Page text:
No remorse from Roof, no mercy from jury
Columnist Kathleen Parker comments on the death sentence of the teen who killed nine black parishioners.
If Death lingers in courtroom corridors awaiting sentences, this city’s federal courthouse was surely a top destination. On Tuesday, the Reaper’s patience was rewarded with the jury’s return of the death penalty for Dylann Roof.
Roof, who insisted on representing himself during the sentencing phase of his murder trial, was found guilty last month for the slaughter of nine black parishioners at Mother Emanuel AME Church in June 2015.
Roof’s self-lawyering is still mystifying when he had at his disposal one of the nation’s best death penalty lawyers, David Bruck, who did represent Roof during the guilt phase that ended last month. Bruck was allowed only to advise Roof during the penalty phase, which began last week, but briefly addressed the judge Tuesday when Roof requested that Bruck address objections.
While the government’s case seemed airtight in covering all the requirements for the death penalty, Roof’s remarks Tuesday took fewer than five minutes.
Roof approached the lectern with a single, yellow, letter-sized sheet of paper for his closing argument. Barely audible, he made essentially two suggestions seemingly aimed at creating doubt about his alleged hatred of black people and his intent in carrying out his mission, which he himself previously identified as wanting to incite racial violence.
“I think it’s safe to say nobody in their mind wants to go to a church and kill people,” he began. Then he contradicted other con- fession statements that he had to do what he did. “In my [FBI confession] tape, I told them I had to do it. ... Obviously that’s not true. Nobody made me do it. I felt like I had to do it, and I still feel like I had to do it.” Clarity isn’t his strong suit. Next, Roof challenged the prosecution’s claim that he’s filled with hatred, one of the required aggravating factors in capital cases. He referred to his confession when an FBI agent asked him if he hated blacks. Roof’s reply was, “I don’t like what black people do.”
To the jury, he posited: “If I was really filled with as much hate as I allegedly am, wouldn’t I just say, ‘Yes, I hate black people’?”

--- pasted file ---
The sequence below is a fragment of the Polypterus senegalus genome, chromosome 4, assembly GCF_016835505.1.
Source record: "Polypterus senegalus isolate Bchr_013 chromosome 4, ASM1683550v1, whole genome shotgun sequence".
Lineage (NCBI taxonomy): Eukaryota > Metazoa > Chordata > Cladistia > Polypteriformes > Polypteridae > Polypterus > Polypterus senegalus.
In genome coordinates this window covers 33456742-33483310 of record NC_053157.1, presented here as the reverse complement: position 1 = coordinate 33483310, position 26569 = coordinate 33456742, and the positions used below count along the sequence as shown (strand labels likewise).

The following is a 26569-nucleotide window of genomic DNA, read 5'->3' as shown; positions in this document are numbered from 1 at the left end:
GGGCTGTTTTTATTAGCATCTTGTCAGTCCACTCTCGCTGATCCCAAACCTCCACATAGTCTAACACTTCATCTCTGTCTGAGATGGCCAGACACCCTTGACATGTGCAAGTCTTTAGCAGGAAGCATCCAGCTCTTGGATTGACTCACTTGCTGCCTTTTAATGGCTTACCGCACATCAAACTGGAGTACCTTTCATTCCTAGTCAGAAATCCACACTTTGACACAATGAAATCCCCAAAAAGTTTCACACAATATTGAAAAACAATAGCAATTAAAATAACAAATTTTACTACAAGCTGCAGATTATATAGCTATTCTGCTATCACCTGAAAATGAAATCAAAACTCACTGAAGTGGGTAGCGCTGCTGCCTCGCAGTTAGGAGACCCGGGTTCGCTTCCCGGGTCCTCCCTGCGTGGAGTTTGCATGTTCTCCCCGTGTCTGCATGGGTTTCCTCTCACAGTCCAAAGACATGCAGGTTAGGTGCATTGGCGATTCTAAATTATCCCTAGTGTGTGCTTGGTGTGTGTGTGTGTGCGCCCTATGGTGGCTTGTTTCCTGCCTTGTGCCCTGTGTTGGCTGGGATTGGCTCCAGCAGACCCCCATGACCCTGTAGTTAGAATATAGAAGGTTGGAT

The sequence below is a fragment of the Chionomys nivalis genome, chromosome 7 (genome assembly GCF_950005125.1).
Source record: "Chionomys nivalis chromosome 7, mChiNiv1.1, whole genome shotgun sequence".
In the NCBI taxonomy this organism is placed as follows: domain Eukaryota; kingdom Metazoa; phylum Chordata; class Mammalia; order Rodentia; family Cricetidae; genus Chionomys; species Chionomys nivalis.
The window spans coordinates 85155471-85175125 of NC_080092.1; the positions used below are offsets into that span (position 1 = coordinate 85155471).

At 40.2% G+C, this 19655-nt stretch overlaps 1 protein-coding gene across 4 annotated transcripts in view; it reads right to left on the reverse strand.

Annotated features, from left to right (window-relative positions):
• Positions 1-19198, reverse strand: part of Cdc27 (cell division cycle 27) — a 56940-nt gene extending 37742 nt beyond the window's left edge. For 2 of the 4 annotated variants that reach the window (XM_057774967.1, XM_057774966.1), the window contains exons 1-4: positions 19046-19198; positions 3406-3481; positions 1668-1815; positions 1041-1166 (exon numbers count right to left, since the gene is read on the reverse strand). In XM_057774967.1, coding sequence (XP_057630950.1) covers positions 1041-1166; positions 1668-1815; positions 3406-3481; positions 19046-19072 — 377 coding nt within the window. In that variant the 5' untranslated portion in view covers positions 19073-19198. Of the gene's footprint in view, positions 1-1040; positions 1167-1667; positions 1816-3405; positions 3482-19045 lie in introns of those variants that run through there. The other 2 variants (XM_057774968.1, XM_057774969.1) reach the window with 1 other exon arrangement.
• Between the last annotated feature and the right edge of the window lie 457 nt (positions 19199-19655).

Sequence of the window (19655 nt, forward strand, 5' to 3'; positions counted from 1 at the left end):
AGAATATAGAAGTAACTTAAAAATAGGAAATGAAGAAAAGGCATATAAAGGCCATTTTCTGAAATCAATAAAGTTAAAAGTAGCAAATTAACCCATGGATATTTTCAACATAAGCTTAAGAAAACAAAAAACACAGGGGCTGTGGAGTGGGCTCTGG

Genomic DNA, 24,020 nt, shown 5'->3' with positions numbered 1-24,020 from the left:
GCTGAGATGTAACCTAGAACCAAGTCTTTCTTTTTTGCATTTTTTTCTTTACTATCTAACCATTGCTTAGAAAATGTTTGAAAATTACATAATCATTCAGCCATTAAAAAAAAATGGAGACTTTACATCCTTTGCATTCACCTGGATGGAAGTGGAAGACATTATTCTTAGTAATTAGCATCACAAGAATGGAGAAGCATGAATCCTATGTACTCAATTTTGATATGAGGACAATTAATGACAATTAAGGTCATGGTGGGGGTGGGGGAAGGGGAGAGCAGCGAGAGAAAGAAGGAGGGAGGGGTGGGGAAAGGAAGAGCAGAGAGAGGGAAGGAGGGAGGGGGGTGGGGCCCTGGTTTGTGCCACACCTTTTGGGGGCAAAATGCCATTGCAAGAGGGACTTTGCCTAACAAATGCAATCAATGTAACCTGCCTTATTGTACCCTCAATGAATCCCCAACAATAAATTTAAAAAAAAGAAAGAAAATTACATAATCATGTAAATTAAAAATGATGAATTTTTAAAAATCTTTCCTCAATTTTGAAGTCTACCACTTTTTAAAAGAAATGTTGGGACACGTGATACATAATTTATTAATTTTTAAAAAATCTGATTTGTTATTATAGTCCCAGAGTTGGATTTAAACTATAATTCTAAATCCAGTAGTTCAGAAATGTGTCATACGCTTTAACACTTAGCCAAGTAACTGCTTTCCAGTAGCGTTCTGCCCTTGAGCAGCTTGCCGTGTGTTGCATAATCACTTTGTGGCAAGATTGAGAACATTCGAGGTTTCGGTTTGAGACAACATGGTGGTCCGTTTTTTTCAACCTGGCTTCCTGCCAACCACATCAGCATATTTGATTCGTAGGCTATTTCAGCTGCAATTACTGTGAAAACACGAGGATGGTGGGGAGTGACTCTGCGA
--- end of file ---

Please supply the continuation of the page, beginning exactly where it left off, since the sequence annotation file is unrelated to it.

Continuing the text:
Finally, Roof said it was fair to say the prosecutors hated him because they were seeking the death penalty. Then he tutored the court that people hate be- cause they’ve been misled. He also said people think they know what hatred it is, but “they don’t know what real hatred looks like.” Does Roof? Not once during his very brief remarks did Roof say they he regretted his actions, which might have elicited some empathy from those burdened with determining his fate. Indeed, in a jailhouse journal, he wrote he isn’t sorry and hadn’t shed a tear for the “innocent people I killed.”
Tuesday, as he attempted to take on a battery of lawyers hell-bent on ultimate justice, he seemed ever the evil child who, rather than acknowledging the horror and the agony of what he did, was somehow above the process. Expressionless and aloof, as he had been throughout the trial, he was anything but a sympathetic character and certainly no advocate for his continued access to life.
Throughout the proceedings, my mind kept wandering to an earlier case I covered when Bruck was fighting another death penalty — the 1994 trial of Susan Smith, the young mother who rolled her car into a Union, S.C., lake, drowning her two small children.
The crime was heinous, the trial heart-wrenching. At one point during the father’s testimony, the judge had to call for a break because nearly everyone in the courtroom, including the media, was weeping.
Smith threw herself across the defense table, loudly sobbing with the agony of regret and the sorrow of inconsolable loss. Yes, she was responsible for her children’s deaths, but there was no questioning her remorse or doubting that her life in prison would be an endless night of piercing pain.
For death penalty opponents like me, this seemed a far more just end than death would have been. With Roof, there’s plainly no sense of sorrow now — or to come. In the end, evidence of sincere remorse — which is to say, humanity — can be the difference between life and death.